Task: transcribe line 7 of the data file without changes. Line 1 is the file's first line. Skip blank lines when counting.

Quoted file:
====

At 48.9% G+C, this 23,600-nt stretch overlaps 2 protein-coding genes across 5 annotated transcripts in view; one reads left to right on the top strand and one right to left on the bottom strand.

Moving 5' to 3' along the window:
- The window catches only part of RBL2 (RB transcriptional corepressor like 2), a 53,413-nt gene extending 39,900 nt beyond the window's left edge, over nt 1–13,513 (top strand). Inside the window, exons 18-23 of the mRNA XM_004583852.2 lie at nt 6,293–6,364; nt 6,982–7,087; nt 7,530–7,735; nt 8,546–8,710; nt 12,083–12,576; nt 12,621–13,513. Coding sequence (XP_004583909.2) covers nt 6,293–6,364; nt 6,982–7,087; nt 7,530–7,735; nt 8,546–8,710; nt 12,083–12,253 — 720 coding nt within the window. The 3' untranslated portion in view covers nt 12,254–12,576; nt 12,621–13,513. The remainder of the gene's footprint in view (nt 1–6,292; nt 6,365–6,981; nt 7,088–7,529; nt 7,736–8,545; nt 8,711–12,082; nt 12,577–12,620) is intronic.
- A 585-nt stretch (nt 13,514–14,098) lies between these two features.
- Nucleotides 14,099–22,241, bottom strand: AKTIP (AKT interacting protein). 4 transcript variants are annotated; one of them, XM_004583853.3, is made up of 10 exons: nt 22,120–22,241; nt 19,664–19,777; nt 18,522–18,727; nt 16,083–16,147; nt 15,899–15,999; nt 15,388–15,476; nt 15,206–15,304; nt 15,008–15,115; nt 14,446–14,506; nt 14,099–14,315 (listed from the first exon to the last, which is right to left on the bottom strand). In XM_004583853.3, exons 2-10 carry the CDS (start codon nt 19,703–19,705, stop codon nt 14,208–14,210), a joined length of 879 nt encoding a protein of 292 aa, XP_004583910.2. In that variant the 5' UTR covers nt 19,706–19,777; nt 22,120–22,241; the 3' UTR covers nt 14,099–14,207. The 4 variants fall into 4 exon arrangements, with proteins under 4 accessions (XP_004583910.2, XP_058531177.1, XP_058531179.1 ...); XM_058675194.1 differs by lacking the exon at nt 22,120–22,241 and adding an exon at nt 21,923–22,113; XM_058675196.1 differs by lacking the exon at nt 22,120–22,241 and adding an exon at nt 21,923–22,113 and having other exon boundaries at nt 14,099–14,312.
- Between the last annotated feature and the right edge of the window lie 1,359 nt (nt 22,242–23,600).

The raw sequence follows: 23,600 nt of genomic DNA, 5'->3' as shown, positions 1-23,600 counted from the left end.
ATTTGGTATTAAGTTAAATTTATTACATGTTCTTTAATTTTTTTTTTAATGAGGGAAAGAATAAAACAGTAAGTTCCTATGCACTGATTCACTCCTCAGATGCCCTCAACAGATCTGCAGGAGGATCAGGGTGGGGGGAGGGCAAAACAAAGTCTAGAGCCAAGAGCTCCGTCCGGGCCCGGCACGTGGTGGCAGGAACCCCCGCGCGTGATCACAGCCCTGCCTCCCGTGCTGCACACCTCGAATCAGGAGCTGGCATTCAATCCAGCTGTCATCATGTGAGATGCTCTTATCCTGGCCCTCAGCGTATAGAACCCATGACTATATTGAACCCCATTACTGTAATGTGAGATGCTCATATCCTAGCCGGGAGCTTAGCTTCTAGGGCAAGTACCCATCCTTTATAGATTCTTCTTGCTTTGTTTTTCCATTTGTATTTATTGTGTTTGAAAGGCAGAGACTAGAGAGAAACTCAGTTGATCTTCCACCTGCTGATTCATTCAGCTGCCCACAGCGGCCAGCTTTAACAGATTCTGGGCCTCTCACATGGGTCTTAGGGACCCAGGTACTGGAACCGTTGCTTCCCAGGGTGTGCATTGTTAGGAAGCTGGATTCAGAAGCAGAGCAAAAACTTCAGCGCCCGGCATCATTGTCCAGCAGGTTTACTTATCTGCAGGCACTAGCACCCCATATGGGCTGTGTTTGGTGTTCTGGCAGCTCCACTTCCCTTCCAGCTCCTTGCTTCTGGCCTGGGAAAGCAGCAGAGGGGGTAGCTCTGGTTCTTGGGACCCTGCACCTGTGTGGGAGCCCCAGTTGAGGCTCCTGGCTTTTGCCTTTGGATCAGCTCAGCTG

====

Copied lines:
The raw sequence follows: 23,600 nt of genomic DNA, 5'->3' as shown, positions 1-23,600 counted from the left end.